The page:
Saturday, September 6, 2008

The Amazing Thing...

About Amazing Grace (the movie) is not the actors, although they were terrific. It was not the screenplay, although excellently written. It was not even the way the movie looked and felt, which was really, really good--almost fantastic. It took me a minute to ID Ioan Gruffudd, who plays William Wilberforce, as the same guy who played Mr. Fantastic in the much lesser movie The Fantastic Four, but thanks to his role here, I'm now a fan! The movie is filled with great scenes, but this exchange between Wilberforce and Lord Dundas on the floor of the English Parliament struck me like a bolt of lightning.

Lord Dundas: "I am in favor of the abolition of the slave trade. There's no doubt in my mind that this trade in human beings is an Almighty calumny and is a disgrace to this nation. However, I also take the point of my honorable friend, the member for Liverpool, if we were to outlaw the trade tomorrow, this would bring financial disaster to the many great cities and industries of this country. I therefore suggest a period of reflection--"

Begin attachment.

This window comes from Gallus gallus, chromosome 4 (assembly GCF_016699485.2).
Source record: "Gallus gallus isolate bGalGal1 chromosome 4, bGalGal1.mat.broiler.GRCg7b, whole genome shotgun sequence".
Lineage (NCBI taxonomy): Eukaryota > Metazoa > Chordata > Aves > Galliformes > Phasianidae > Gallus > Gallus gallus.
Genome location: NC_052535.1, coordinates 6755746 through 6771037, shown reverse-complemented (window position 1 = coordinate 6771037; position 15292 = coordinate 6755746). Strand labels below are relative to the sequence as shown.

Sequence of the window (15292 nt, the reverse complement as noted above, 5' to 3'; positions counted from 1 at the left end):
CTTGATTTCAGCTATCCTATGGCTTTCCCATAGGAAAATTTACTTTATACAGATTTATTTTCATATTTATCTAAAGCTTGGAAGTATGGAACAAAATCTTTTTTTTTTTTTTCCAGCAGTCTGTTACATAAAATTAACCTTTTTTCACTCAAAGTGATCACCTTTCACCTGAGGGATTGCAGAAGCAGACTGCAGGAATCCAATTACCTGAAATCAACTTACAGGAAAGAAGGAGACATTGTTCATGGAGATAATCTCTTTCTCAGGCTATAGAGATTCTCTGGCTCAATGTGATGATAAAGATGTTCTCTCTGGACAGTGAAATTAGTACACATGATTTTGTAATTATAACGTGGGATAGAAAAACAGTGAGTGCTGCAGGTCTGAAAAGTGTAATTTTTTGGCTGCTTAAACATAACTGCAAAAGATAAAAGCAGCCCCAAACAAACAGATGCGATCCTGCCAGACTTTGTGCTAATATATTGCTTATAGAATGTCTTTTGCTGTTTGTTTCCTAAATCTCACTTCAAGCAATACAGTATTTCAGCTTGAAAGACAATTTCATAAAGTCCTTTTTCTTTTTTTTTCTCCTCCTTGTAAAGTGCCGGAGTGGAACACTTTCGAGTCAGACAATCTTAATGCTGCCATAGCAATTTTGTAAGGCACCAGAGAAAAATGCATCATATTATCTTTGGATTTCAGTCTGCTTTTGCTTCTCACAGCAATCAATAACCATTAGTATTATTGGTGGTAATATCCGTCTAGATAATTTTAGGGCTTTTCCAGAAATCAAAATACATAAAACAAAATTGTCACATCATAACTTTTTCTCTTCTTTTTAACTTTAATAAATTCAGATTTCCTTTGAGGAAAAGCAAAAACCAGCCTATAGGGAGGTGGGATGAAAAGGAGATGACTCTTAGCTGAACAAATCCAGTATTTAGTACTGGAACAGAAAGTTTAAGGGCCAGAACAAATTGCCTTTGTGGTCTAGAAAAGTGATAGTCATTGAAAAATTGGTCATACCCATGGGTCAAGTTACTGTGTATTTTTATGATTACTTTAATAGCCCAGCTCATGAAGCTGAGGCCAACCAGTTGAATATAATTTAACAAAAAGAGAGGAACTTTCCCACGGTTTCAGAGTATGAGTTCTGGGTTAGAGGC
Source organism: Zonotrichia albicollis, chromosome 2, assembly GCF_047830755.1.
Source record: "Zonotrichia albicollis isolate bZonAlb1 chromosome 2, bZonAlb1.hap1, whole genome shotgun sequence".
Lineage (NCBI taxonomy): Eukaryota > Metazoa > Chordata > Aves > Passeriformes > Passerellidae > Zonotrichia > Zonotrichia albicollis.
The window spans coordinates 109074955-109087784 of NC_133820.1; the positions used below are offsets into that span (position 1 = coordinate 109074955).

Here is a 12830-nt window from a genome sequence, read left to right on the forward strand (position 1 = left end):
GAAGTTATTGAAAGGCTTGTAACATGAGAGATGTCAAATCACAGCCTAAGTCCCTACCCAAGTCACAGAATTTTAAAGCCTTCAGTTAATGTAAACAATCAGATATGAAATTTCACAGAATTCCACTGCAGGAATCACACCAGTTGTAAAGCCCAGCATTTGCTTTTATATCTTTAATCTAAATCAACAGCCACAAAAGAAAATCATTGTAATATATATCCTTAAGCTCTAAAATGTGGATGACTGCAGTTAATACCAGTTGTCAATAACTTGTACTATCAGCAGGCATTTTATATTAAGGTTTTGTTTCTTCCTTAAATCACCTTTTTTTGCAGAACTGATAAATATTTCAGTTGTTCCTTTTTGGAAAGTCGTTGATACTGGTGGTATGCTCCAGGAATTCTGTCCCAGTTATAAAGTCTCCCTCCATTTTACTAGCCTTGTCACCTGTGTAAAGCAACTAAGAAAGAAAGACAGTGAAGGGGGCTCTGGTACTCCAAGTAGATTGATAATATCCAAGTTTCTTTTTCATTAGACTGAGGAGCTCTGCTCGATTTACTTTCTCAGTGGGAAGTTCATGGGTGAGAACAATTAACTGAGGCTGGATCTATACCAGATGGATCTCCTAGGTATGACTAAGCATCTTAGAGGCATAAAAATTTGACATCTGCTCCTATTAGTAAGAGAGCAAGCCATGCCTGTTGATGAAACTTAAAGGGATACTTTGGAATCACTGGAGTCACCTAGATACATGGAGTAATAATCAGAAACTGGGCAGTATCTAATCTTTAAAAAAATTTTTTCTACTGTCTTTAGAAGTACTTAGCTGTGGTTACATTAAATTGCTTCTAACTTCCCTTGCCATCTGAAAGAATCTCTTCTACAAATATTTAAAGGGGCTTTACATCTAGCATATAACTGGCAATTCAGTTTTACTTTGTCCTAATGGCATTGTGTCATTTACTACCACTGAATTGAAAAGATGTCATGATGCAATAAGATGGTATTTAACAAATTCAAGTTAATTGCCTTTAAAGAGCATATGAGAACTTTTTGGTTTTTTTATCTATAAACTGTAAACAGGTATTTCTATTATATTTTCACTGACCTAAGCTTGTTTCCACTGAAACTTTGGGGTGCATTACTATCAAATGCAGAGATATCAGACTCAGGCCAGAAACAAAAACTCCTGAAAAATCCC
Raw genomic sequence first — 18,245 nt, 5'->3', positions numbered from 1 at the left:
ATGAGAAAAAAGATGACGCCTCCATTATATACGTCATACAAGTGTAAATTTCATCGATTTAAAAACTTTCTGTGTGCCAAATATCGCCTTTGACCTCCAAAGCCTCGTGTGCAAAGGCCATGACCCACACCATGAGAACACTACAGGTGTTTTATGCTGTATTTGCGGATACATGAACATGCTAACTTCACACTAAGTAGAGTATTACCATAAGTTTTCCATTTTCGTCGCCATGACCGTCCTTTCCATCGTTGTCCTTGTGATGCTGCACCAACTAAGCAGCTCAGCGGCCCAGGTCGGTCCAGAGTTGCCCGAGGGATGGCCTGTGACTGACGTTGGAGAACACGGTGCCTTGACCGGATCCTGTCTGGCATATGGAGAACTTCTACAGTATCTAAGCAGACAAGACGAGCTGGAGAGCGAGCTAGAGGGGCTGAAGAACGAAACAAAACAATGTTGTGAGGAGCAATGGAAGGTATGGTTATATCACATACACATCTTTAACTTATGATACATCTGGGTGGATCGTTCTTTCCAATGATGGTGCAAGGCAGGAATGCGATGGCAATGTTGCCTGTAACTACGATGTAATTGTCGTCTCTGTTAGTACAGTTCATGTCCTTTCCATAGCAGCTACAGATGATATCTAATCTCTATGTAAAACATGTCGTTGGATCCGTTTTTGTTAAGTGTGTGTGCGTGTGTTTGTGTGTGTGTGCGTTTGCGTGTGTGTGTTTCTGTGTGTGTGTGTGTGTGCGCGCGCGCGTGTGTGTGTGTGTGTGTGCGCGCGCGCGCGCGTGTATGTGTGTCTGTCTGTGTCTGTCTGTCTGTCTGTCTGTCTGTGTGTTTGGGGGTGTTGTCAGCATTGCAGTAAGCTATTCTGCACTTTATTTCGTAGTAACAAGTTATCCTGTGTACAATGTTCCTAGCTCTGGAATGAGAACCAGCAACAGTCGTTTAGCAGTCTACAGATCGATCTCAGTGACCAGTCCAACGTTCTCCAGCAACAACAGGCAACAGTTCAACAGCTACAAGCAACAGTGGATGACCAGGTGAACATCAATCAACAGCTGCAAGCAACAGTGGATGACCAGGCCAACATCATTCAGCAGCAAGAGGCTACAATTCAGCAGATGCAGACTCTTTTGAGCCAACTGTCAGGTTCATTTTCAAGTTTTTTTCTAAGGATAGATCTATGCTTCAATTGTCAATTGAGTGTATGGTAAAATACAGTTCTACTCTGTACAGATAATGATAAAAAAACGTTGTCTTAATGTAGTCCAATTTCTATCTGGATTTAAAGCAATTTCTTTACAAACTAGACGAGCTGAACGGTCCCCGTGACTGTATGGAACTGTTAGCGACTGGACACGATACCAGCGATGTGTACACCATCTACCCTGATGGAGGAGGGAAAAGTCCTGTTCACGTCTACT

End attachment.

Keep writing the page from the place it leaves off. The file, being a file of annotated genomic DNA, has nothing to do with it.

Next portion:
Wilberforce: "After a year and a half of privy counsel and investigation, what good would it do to delay the inevitable?"

Dundas: "Inevitable? Is my good friend already counting the votes before they are cast?"

Wilberforce: "I didn't mean that."

Dundas: "If the trade were to be abolished, I suggest we do so gradually. Violent storms sink ships. This great ship of state should not be sunk by a wave of good intention."

Substitute "abortion" for "slave trade," and you have what many say today about overturning Roe v Wade: I am personally against abortion, but I believe it should remain legal. Though the economics of retaining legal abortion are strained at best, pro-abortionists do try hard to make a case that unlimited access to abortion is a necessary part of our country's makeup.

As for the gradual part, I believe we are already on this path with informed consent laws, parental notification laws, and bans on late term abortions. I support these laws. It would be better, though, if lawmakers and judges would recognize the inherent humanity of the unborn and extend the right to life the same as the rest of us. That would be the human(e) thing to do.

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